Hadrian traveled frequently, and whenever he returned to Italy, Tivoli became his preferred residence, away from the imperial palace on the Palatine Hill. Part business, part pleasure, the villa contains many rooms designed to accommodate large gatherings. One of the most spacious is the canopus—a long structure marked by a reflecting pool said to symbolize a canal Hadrian visited in Alexandria, Egypt, in A.D. 130, where his lover Antinous drowned that same year. Ringing the pool was a colonnade connected by an elaborate architrave (carved marble connecting the top of each column). At the far end is a grotto, similar to that at Sperlonga but completely man-made, which scholars have named the Temple of Serapis, after a temple originally found at Alexandria.
Today, the canopus and grotto may look austere, but with the emperor seated there with up to 100 other diners around the pool, it must have been something to see. A network of underground tunnels some three miles long trace a labyrinth beneath the villa, which allowed servants to appear, almost magically, to refill a glass or serve a plate of food. The pool on a warm summer night, reflecting the curvilinear architrave, was surely enchanting.
Standing at the grotto today, one can barely see the line made by two small aqueducts running from a hillside behind the grotto to the top of this half-domed pavilion. Water would have entered a series of pipes at its height, run down into walls and eventually exploded from niches into a semi-circular pool and passed under the emperor. Franceschini believes the water was mostly decorative. “It reflected the buildings,” he says. “It also ran through fountains and grand waterworks. It was conceived to amaze the visitor. If you came to a banquet in the canopus and saw the water coming, that would have been really spectacular.”
Hadrian was not the only emperor to prefer country life to Rome’s imperial palace. Several generations earlier, Tiberius had retired to villas constructed by his predecessor Augustus. Installing a regent in Rome, the gloomy and reclusive Tiberius walled himself off from the world at the Villa Jovis, which still stands on the island of Capri, near Neapolis (today’s Naples hills). Tiberius’ retreat from Rome bred rumor and suspicion. The historian Suetonius, in his epic work The Lives of the Twelve Caesars, would later accuse him of setting up a licentious colony where sadomasochism, pederasty and cruelty were practiced. (Most historians believe these accusations to be false.) “Tradition still associates the great villas of Capri with this negative image,” says Eduardo Federico, a historian at the University of Naples who grew up on the island. Excavated largely in the 1930s and boasting some of the most spectacular vistas of the Mediterranean Sea of any Roman estate, the Villa Jovis remains a popular tourist destination. “The legend of Tiberius as a tyrant still prevails,” says Federico. “Hostile history has made the Villa Jovis a place of cruelty and Tiberian lust.”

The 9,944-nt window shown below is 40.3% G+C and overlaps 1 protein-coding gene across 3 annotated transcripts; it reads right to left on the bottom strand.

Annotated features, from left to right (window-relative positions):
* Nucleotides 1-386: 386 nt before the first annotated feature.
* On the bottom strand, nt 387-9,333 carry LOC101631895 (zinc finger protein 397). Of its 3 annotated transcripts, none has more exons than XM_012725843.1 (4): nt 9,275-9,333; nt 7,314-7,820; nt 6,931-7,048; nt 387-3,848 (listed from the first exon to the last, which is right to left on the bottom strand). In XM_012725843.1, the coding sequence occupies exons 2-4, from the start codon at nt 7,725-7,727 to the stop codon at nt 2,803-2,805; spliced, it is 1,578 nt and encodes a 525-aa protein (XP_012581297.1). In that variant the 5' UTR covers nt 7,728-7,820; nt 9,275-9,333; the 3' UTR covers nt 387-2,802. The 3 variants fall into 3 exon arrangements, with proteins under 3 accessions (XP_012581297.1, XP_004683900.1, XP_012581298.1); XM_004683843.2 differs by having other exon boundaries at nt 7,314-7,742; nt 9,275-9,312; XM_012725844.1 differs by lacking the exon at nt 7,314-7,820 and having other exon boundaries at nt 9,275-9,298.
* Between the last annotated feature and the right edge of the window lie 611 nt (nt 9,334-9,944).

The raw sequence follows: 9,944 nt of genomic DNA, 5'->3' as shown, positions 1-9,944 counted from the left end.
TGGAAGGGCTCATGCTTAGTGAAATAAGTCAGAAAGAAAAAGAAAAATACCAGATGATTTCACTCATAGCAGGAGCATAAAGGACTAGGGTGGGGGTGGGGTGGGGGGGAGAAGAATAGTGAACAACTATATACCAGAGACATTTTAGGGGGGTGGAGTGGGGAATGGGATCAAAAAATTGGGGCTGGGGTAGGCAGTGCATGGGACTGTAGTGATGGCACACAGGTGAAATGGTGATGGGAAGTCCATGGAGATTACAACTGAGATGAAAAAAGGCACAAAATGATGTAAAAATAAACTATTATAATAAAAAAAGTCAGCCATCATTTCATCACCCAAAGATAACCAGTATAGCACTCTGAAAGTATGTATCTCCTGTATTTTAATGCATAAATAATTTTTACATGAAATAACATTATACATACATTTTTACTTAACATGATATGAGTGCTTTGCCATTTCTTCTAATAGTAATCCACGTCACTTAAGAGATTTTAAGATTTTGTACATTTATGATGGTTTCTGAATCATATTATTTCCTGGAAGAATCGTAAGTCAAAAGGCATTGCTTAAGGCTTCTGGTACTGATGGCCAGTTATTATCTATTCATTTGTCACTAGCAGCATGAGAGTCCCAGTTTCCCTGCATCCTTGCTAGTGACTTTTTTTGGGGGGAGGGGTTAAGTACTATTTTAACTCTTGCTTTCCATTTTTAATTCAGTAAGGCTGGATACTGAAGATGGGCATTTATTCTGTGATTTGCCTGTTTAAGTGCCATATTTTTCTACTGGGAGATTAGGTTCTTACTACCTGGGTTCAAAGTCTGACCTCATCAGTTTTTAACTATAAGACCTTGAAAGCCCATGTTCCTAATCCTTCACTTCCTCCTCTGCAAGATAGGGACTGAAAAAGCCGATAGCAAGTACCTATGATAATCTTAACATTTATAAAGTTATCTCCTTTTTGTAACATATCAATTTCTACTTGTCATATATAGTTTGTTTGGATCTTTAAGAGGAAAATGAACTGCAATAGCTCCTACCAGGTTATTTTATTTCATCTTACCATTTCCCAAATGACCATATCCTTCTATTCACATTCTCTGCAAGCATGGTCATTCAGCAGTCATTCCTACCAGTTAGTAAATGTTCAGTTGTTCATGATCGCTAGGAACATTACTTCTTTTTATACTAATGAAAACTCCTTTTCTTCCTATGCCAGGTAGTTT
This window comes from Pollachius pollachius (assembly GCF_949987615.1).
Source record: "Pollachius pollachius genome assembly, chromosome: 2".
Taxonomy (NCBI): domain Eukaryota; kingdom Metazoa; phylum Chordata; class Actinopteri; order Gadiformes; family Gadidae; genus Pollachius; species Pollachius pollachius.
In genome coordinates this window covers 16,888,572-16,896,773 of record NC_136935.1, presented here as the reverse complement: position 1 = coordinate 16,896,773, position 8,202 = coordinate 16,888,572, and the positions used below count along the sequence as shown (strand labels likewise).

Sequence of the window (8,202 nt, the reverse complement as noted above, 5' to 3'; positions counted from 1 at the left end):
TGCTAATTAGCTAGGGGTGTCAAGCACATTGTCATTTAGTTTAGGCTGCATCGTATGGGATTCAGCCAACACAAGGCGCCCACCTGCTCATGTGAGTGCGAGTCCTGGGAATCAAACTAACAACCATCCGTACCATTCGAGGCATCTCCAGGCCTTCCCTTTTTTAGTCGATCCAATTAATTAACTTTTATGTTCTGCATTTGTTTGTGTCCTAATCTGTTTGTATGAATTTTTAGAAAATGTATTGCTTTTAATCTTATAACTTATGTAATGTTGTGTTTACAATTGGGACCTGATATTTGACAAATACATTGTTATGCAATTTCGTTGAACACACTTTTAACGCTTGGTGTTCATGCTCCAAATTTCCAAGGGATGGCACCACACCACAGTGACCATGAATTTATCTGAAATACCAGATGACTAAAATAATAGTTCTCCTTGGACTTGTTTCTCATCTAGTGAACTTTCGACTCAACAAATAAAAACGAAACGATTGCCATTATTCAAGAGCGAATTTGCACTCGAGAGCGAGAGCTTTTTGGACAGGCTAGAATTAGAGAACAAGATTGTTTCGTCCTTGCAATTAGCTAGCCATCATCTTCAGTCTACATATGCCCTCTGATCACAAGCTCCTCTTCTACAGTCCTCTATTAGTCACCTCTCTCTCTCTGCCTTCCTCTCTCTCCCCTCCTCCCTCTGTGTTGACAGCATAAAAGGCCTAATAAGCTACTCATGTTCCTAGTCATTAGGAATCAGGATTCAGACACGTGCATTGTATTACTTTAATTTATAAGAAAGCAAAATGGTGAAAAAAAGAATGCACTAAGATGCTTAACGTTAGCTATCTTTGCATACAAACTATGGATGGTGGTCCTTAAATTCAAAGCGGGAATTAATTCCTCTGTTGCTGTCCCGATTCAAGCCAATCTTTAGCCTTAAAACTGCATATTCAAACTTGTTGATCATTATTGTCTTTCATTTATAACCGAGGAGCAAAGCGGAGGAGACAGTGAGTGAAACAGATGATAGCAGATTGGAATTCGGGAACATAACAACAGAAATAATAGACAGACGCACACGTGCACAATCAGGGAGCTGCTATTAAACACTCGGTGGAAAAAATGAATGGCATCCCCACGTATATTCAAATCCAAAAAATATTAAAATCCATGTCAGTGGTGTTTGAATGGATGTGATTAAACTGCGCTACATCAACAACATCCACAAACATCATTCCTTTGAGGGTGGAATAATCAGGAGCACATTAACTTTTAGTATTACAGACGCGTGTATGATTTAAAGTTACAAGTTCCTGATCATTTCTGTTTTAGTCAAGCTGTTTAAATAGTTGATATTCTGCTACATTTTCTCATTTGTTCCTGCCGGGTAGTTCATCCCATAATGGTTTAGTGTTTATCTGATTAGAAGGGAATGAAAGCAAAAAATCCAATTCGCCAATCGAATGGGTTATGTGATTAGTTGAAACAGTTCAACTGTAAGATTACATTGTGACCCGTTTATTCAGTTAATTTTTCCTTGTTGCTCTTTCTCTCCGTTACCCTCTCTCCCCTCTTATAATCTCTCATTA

Perhaps the best-known retirement villa belonged to the emperor Diocletian (A.D. 245-316), who ruled at the end of the third century and into the fourth. Besides his tireless persecution of Christians, Diocletian is known for ending a half-century of instability and consolidating the empire—before dividing it into eastern and western halves (thereby setting the stage for the rise of the Byzantine Empire). Much of this work involved quelling rebellions on the perimeter and keeping the ever-agitating senatorial class under control. By A.D. 305, at the age of 60, Diocletian had had enough. In a bold, unprecedented move—previous emperors had all died in office—he announced his retirement and sought refuge in a seaside villa on the coast of Dalmatia (today’s Croatia).